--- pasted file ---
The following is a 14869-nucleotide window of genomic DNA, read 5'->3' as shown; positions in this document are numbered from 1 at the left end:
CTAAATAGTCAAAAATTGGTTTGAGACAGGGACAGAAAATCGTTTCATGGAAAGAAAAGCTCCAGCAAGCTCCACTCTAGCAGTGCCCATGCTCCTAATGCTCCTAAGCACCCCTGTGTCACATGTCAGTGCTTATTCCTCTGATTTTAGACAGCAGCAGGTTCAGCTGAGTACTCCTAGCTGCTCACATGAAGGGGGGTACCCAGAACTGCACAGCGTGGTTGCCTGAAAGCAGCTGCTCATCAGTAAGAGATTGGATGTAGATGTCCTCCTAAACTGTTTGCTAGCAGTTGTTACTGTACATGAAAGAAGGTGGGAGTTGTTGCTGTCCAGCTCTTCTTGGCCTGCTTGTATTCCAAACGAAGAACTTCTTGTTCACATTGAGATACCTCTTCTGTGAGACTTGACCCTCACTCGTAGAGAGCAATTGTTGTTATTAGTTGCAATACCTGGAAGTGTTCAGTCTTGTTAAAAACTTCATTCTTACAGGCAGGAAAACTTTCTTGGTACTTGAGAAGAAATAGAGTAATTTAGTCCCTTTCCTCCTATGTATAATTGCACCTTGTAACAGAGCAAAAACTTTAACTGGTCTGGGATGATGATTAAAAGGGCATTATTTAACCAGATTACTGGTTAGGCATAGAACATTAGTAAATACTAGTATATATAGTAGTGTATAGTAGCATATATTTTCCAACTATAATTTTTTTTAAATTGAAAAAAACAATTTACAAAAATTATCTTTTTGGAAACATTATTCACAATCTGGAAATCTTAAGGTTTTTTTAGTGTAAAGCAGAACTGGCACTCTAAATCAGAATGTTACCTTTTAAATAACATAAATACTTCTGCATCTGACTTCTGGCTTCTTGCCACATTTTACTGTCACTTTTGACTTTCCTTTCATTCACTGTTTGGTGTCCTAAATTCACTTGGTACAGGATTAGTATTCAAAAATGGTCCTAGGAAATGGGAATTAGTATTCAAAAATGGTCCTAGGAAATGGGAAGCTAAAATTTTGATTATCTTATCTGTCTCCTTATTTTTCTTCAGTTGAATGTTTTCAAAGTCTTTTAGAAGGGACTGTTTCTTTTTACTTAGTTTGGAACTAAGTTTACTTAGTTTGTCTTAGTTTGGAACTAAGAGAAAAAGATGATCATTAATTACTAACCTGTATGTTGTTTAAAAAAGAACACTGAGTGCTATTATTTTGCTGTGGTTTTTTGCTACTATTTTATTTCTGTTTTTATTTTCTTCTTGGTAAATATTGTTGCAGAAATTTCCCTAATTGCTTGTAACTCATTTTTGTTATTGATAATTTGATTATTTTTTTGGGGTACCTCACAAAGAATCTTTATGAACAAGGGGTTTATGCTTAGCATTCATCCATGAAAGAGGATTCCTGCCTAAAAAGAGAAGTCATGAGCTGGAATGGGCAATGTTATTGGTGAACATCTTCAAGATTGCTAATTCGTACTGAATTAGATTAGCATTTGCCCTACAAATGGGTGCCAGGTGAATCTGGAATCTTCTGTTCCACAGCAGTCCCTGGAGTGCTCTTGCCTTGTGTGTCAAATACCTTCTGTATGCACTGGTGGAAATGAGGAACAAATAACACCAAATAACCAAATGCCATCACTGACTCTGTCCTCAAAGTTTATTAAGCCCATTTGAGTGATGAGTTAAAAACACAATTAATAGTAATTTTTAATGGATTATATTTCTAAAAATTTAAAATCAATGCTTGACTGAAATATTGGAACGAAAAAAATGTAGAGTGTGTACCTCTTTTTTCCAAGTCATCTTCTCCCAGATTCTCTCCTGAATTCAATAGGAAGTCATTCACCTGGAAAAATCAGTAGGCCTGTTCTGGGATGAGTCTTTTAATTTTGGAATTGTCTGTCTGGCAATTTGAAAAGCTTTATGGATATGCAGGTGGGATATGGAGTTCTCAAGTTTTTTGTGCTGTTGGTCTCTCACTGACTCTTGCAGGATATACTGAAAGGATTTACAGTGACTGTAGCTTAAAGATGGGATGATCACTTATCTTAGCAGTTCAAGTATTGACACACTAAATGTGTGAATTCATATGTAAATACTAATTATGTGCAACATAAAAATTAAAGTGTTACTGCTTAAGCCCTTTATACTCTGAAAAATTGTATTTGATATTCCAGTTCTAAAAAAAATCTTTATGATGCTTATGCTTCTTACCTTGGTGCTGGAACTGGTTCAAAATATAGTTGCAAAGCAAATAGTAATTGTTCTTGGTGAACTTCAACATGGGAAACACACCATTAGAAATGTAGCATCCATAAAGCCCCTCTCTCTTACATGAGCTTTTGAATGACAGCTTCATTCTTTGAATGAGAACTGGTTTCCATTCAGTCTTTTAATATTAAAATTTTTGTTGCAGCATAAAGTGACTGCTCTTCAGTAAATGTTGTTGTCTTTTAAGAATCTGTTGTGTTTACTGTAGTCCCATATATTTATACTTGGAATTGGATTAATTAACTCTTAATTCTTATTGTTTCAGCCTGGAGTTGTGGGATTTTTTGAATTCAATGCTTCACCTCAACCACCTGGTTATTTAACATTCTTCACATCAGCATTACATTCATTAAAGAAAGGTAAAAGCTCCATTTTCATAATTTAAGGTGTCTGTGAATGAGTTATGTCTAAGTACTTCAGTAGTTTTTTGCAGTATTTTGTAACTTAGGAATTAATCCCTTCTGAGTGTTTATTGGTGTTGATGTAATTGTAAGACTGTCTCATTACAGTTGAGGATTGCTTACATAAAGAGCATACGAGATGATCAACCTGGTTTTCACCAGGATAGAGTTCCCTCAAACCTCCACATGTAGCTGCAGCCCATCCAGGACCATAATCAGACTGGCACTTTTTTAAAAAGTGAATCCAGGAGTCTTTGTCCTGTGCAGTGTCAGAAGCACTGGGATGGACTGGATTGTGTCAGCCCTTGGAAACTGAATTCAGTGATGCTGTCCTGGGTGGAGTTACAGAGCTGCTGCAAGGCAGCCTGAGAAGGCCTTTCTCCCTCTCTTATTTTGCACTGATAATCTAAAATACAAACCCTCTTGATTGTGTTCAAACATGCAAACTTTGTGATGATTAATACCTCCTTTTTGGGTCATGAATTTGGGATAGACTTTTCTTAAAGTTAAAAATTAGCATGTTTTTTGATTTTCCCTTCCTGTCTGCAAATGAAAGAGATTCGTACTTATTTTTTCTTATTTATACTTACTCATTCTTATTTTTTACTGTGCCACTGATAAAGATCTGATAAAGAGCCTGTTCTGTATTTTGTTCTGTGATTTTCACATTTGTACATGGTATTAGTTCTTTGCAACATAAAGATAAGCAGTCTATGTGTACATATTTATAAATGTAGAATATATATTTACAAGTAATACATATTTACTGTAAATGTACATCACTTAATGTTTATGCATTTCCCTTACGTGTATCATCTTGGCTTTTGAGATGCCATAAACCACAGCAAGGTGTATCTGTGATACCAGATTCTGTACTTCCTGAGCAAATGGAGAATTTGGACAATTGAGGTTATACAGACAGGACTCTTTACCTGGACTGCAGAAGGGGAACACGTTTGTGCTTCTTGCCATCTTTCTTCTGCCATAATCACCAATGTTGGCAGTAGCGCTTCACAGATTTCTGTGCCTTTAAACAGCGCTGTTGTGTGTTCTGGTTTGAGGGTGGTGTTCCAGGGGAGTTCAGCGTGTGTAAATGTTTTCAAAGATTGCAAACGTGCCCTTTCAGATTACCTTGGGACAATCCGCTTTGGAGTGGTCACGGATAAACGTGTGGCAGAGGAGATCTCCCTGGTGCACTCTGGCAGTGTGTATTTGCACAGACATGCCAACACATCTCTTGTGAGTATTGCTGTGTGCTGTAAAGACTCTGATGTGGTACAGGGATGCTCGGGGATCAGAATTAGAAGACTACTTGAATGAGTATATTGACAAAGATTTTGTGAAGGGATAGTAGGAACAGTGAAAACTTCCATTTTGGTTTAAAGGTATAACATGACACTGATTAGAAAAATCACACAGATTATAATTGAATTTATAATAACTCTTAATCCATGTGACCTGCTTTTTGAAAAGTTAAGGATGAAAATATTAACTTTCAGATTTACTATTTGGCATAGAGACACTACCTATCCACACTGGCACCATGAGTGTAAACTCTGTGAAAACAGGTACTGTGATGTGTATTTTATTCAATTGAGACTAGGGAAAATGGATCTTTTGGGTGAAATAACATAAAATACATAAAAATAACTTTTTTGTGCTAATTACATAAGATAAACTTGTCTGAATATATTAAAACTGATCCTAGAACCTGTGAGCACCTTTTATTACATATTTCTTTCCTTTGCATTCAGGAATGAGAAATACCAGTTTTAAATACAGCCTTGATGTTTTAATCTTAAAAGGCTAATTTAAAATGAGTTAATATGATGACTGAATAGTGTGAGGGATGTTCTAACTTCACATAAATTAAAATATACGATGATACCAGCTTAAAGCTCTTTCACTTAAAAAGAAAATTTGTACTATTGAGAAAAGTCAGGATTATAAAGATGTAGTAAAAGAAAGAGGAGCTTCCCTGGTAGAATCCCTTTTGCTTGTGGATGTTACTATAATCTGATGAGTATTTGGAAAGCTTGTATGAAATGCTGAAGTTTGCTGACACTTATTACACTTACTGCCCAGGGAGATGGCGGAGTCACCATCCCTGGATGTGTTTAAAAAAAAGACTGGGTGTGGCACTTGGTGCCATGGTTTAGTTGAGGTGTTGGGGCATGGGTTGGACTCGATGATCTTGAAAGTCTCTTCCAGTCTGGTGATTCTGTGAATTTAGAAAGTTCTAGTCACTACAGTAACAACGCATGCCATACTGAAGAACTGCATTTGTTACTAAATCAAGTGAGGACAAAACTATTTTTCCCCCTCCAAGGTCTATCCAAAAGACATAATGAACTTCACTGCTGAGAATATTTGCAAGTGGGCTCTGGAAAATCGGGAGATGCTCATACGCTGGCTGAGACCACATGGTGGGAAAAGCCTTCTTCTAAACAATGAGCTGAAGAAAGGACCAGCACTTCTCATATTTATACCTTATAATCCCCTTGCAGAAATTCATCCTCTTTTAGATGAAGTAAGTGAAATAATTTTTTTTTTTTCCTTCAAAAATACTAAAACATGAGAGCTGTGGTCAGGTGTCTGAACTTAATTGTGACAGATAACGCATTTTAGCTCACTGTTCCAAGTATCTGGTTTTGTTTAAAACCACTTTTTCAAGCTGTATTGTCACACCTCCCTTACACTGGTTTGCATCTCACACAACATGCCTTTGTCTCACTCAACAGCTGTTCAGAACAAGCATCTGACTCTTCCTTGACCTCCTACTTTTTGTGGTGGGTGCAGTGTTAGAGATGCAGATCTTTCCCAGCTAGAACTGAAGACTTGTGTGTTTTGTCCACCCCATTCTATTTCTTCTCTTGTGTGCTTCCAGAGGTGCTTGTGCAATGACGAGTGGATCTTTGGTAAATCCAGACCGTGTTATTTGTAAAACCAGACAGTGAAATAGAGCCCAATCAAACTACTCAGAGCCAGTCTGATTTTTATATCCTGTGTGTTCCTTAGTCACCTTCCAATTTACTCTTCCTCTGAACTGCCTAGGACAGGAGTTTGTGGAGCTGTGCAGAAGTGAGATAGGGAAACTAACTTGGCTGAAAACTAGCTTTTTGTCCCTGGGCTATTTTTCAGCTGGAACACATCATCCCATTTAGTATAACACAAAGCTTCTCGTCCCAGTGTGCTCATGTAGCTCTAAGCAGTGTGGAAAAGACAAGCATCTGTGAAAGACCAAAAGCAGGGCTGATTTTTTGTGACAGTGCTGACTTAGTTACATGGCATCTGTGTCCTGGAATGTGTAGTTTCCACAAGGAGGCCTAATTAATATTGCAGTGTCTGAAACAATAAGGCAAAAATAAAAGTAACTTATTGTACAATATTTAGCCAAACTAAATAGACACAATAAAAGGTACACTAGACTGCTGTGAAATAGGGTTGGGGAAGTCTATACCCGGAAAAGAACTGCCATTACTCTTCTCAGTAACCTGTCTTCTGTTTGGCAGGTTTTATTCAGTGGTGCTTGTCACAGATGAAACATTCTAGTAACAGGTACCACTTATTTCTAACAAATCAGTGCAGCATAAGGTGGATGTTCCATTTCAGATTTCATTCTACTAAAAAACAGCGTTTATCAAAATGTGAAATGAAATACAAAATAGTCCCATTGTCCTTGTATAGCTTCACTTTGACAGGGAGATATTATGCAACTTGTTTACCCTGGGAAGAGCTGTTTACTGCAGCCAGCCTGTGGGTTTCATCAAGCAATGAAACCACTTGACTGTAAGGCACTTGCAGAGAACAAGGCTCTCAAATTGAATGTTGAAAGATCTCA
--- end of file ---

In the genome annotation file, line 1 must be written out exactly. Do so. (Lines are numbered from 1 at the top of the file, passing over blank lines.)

The following is a 14869-nucleotide window of genomic DNA, read 5'->3' as shown; positions in this document are numbered from 1 at the left end: